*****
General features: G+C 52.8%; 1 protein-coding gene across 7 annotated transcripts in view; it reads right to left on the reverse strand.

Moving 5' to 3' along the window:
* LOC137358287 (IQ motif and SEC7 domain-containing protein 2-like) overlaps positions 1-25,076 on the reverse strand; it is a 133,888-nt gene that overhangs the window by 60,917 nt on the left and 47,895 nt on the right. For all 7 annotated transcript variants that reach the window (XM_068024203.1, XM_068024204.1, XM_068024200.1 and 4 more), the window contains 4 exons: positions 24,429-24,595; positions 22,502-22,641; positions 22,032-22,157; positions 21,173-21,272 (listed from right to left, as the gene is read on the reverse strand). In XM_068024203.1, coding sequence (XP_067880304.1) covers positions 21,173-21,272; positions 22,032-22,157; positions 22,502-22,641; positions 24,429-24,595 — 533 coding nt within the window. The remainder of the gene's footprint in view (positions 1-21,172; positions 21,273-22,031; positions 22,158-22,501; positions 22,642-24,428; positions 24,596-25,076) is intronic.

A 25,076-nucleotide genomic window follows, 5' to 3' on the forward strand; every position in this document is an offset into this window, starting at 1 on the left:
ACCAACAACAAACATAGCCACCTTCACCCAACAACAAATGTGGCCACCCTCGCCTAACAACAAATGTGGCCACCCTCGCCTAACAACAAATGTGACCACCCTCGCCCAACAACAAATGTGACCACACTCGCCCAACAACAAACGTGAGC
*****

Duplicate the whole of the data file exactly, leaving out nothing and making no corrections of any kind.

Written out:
General features: G+C 52.8%; 1 protein-coding gene across 7 annotated transcripts in view; it reads right to left on the reverse strand.

Moving 5' to 3' along the window:
* LOC137358287 (IQ motif and SEC7 domain-containing protein 2-like) overlaps positions 1-25,076 on the reverse strand; it is a 133,888-nt gene that overhangs the window by 60,917 nt on the left and 47,895 nt on the right. For all 7 annotated transcript variants that reach the window (XM_068024203.1, XM_068024204.1, XM_068024200.1 and 4 more), the window contains 4 exons: positions 24,429-24,595; positions 22,502-22,641; positions 22,032-22,157; positions 21,173-21,272 (listed from right to left, as the gene is read on the reverse strand). In XM_068024203.1, coding sequence (XP_067880304.1) covers positions 21,173-21,272; positions 22,032-22,157; positions 22,502-22,641; positions 24,429-24,595 — 533 coding nt within the window. The remainder of the gene's footprint in view (positions 1-21,172; positions 21,273-22,031; positions 22,158-22,501; positions 22,642-24,428; positions 24,596-25,076) is intronic.

A 25,076-nucleotide genomic window follows, 5' to 3' on the forward strand; every position in this document is an offset into this window, starting at 1 on the left:
ACCAACAACAAACATAGCCACCTTCACCCAACAACAAATGTGGCCACCCTCGCCTAACAACAAATGTGGCCACCCTCGCCTAACAACAAATGTGACCACCCTCGCCCAACAACAAATGTGACCACACTCGCCCAACAACAAACGTGAGC